Global Cuisines and Cultures: France
Hello! My name is Sean Morrill and over the next seven blog posts, I’ll be sharing my experience in my favorite class to date, Global Cuisines and Cultures: France! I signed up for the Global Cuisines and Cultures Trip so that I could experience France at a fast pace, and learn as much as I could in the two weeks that I would be there, and of course to have the trip of a lifetime!
After the semester ended, and just as the stress from finals was subsiding, our class rendezvoused in front of the lodges, and we boarded a bus to JFK, to experience my first Intercontinental flight. I’d been on plenty of flights before, but the seven and a half hour flight to Frankfurt, Germany seemed a little intimidating. It turned out to be a breeze. When we landed in Germany, we had a four-hour layover, so we kind of got to experience two countries in one trip! Not really, but we did get to have some really awesome sausage and German Beer in one of the restaurants in the airport.
Our next flight was just a little puddle-jumper to Paris. Due to my inability to sleep on planes, I was dead tired. But that didn’t stop me from squeezing out everything that Paris had to offer that night. When we landed, we met our tour manager, Lise Mignon. There seriously aren’t enough words to describe how amazing she is. Lise’s expert translation, bountiful knowledge, and bubbly personality made the trip that much more enjoyable. She even kept me from getting hit by a bus in front of Charles De Gaulle Airport, so… seriously, thanks for that, Lise.
We got on the Bus, and headed towards our first hotel—Hotel 34B. First things first, French hotels are so much smaller than the ones we have in the U.S.! Turned out to be a totally insignificant cultural difference, because we only spend like seven hours a day in our rooms to sleep and shower, but I thought you should know. After a quick freshening up in my hotel room, we made our way to our first dinner in Paris!
First dish at Le Mazenay—white asparagus, poached egg, tarragon cream, and herbs
Dinner was absolutely delicious, however one thing should be noted: things move a little bit slower here in France; dinner took a little bit under three hours to complete. The purpose is to slow down and enjoy your food, and enjoy your company. In France, sometimes eating is less about what’s on your plate, and more about who you’re enjoying that meal with. Either way, I couldn’t think of a better way to kick off our trip. When we sat down we enjoyed a white wine kir, cheese sables, and artisanal dried sausage from Morvan. Our next course was a beautiful expression of France’s favorite seasonal vegetable: white asparagus. It was served with a poached egg, and tarragon cream, and paired with an organic white wine from Saumur. I’ll be remembering that dish for a while. Next up was a roasted fillet of duck, served with honey and spicy spelt risotto. The meal was rounded off with a vanilla bourbon mille-feuille. This, I don’t have a picture of because I have quite the sweet tooth, and after a couple glasses of wine, dessert was calling my name.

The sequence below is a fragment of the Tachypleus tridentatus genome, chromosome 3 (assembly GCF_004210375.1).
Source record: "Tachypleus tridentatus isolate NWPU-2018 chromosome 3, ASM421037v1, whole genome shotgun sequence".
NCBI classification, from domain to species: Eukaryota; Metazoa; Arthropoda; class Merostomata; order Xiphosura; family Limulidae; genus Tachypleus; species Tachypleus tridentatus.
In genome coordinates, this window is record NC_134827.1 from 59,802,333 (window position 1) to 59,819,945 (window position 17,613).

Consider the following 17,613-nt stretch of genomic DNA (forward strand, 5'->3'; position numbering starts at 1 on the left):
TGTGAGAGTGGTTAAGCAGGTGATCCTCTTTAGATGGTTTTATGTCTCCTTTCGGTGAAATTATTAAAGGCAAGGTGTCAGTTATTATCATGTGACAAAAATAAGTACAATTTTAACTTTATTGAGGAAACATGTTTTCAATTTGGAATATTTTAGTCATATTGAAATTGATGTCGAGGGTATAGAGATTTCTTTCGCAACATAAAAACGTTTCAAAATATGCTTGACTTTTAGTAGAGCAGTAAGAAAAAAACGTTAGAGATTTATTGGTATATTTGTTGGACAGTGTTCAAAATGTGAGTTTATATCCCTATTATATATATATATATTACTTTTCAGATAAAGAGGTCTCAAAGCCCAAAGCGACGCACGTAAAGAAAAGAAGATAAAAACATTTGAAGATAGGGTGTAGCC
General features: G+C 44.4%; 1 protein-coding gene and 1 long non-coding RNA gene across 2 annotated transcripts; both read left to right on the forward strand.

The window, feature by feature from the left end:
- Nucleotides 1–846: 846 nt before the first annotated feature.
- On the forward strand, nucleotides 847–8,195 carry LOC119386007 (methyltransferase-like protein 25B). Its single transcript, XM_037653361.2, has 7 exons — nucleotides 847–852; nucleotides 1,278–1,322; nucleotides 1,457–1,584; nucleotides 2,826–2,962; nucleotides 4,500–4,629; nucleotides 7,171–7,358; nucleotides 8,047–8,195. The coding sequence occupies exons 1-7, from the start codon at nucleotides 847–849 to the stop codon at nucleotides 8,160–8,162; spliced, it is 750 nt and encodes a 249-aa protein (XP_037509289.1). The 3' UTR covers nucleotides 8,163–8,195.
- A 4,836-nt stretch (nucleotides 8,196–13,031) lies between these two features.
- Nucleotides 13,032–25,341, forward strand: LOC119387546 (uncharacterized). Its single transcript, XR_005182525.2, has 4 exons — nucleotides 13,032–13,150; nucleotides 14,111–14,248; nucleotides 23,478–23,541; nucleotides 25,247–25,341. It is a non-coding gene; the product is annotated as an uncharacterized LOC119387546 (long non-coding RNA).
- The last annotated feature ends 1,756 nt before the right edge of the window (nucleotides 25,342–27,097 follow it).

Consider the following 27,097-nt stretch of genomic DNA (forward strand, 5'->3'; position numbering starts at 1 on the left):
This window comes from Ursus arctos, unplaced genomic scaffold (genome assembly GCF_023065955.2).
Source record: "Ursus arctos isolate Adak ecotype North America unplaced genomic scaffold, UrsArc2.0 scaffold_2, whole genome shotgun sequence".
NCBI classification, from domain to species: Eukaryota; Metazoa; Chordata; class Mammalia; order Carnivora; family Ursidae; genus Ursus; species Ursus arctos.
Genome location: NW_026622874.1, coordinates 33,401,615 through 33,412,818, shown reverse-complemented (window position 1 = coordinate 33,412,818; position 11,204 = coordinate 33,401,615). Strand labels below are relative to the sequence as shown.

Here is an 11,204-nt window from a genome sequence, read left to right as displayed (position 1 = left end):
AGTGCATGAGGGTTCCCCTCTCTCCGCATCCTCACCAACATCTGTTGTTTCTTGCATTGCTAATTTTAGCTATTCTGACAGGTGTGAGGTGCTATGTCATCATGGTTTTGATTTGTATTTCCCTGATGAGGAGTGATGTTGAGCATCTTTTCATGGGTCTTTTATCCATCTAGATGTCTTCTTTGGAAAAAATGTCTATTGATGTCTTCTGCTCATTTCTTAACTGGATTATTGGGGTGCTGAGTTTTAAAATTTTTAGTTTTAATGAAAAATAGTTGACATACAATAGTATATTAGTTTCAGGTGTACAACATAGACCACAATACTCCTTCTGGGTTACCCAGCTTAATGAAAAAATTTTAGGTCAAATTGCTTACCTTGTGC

After a good night of sleep, we woke up early, and went to a chocolate class led by Stéphane Glacier, an MOF (Meilleurs Ouvriers de France) of pastry, which he earned in the year 2000. MOF is the highest distinction in pastry in France, and it was an honor to learn from somebody of his caliber. First, he welcomed us with a much-needed espresso and a glass of the most delicious hot chocolate that I’ve ever tasted. Then he explained the process of making chocolate, and led a chocolate tasting with us to explain the effect that terroir has on chocolate.
The tasting was as follows:
Swiss Milk Chocolate (38% Cacao)—exceptionally creamy, easy to eat, sweet, and non-complex
French Milk Chocolate (50% Cacao)—still simple, less creamy, less sweet. (The French consumer demands a chocolate that is less sweet.)
Maracaibo Dark Chocolate (65% Cacao)—subtly creamy with flavors of coffee grounds
Manjari Dark Chocolate (64% Cacao)—brightly acidic, raspberry/citrus like flavors.
Cambrian Dark Chocolate (72% Cacao)—less acidic than Manjari, blackberry, and dried fruit notes.
Stéphane Glacier’s remarks on chocolate were just as important as the tasting. He believes that high-quality chocolate is the only chocolate that you can use if you want to make high-quality pastry. Even if you make the best pastry in the world, low quality chocolate in it will make that pastry fall short. To demonstrate this principal, we made three chocolate desserts with him—chocolate macarons, a creamy and crunchy chocolate tart, and a chocolate verrine. For me, this experience was less about the pastry and more about watching a man who has truly mastered his craft work so elegantly and so efficiently when making these pastries. He gave us tips that I will remember forever, even though I wasn’t a pastry major. For example, when making the meringue for macarons, start whipping the whites on high speed when the sugar mixture reaches 110 degrees Celsius. That way, the whites will be ready at the exact time that the sugar mixture needs to be poured in.
Stéphane Glacier doing a demo about macarons with the help of his assistant
That evening we had a demo and dinner with Chef Fatema Hal in her Moroccan Tagine Restaurant. I didn’t associate Tagine with France, but because of the influx of North African immigrants throughout France’s history, it has become part of their culinary identity.
Next up, I’ll be exploring Rungis Market, and the Palace of Versailles!
A tout à l’heure!
By Sean Morrill